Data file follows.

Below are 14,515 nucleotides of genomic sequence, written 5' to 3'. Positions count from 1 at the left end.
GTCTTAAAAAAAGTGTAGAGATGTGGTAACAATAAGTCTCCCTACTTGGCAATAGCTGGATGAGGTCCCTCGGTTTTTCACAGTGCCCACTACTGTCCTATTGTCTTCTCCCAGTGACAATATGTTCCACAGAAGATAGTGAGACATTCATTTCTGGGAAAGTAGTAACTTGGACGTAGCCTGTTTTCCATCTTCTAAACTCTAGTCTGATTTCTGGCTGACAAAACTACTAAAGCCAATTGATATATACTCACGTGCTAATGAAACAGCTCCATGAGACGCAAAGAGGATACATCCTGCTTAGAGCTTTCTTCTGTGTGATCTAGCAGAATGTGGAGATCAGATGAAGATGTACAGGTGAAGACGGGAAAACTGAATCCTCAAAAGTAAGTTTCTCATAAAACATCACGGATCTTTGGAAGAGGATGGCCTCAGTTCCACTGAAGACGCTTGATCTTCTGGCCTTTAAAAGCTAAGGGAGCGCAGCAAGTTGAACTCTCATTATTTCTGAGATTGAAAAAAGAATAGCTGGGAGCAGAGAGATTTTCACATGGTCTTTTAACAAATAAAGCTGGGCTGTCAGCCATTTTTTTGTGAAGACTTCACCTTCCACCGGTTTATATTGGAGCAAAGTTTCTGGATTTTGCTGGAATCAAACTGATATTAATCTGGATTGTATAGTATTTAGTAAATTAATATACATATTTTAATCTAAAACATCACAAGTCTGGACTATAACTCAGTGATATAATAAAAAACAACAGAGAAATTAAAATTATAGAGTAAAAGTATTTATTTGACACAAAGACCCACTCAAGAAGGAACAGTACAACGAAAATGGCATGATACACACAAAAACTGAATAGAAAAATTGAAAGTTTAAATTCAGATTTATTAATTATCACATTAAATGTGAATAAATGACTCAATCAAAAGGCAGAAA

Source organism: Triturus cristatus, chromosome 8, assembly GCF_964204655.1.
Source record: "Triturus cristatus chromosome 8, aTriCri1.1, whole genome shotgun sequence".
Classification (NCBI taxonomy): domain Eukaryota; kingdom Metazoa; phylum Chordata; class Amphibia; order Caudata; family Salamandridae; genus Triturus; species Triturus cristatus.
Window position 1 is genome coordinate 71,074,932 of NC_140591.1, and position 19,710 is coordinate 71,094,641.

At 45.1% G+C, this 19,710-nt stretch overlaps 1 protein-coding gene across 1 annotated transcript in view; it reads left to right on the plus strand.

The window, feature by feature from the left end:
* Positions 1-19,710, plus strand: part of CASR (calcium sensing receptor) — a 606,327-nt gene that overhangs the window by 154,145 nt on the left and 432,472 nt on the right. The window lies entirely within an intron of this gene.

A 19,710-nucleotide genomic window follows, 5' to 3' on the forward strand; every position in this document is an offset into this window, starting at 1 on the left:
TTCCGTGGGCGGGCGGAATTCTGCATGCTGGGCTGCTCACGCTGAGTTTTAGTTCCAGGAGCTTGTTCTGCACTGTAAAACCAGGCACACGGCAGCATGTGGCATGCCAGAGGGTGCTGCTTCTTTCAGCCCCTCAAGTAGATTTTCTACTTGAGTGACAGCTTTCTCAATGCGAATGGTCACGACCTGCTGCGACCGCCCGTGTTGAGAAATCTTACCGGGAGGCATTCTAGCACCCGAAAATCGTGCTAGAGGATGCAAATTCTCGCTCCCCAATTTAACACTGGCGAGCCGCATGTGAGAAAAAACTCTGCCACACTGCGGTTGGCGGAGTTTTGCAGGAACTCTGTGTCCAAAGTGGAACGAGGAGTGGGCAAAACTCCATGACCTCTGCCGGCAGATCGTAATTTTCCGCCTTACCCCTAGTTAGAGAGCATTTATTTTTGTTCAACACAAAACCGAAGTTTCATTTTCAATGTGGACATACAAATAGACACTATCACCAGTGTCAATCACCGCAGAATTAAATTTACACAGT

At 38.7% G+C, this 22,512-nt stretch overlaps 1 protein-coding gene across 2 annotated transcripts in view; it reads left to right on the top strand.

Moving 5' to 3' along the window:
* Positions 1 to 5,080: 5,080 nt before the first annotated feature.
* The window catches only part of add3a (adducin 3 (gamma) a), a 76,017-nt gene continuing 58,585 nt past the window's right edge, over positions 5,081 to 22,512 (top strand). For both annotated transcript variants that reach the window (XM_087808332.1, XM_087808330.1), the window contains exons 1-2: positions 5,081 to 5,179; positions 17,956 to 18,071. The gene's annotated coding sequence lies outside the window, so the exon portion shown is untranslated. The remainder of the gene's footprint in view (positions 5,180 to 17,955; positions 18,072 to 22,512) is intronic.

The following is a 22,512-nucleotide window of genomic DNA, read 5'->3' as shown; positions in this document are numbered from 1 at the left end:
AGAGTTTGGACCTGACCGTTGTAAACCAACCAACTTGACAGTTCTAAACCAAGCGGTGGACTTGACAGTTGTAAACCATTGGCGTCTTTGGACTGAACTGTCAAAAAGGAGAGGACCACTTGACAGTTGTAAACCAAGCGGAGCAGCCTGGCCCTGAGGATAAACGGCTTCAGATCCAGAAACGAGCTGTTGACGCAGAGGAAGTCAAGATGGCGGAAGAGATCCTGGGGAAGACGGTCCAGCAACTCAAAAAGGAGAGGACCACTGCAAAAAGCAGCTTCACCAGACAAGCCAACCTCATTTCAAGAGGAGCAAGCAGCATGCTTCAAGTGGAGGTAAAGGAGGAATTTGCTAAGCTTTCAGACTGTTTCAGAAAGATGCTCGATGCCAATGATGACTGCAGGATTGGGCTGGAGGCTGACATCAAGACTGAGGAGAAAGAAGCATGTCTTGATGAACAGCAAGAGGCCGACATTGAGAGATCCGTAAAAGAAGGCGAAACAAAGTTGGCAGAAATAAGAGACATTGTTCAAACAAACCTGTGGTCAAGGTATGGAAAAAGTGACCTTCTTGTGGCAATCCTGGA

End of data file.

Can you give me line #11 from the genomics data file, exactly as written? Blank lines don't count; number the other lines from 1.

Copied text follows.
TTCCGTGGGCGGGCGGAATTCTGCATGCTGGGCTGCTCACGCTGAGTTTTAGTTCCAGGAGCTTGTTCTGCACTGTAAAACCAGGCACACGGCAGCATGTGGCATGCCAGAGGGTGCTGCTTCTTTCAGCCCCTCAAGTAGATTTTCTACTTGAGTGACAGCTTTCTCAATGCGAATGGTCACGACCTGCTGCGACCGCCCGTGTTGAGAAATCTTACCGGGAGGCATTCTAGCACCCGAAAATCGTGCTAGAGGATGCAAATTCTCGCTCCCCAATTTAACACTGGCGAGCCGCATGTGAGAAAAAACTCTGCCACACTGCGGTTGGCGGAGTTTTGCAGGAACTCTGTGTCCAAAGTGGAACGAGGAGTGGGCAAAACTCCATGACCTCTGCCGGCAGATCGTAATTTTCCGCCTTACCCCTAGTTAGAGAGCATTTATTTTTGTTCAACACAAAACCGAAGTTTCATTTTCAATGTGGACATACAAATAGACACTATCACCAGTGTCAATCACCGCAGAATTAAATTTACACAGT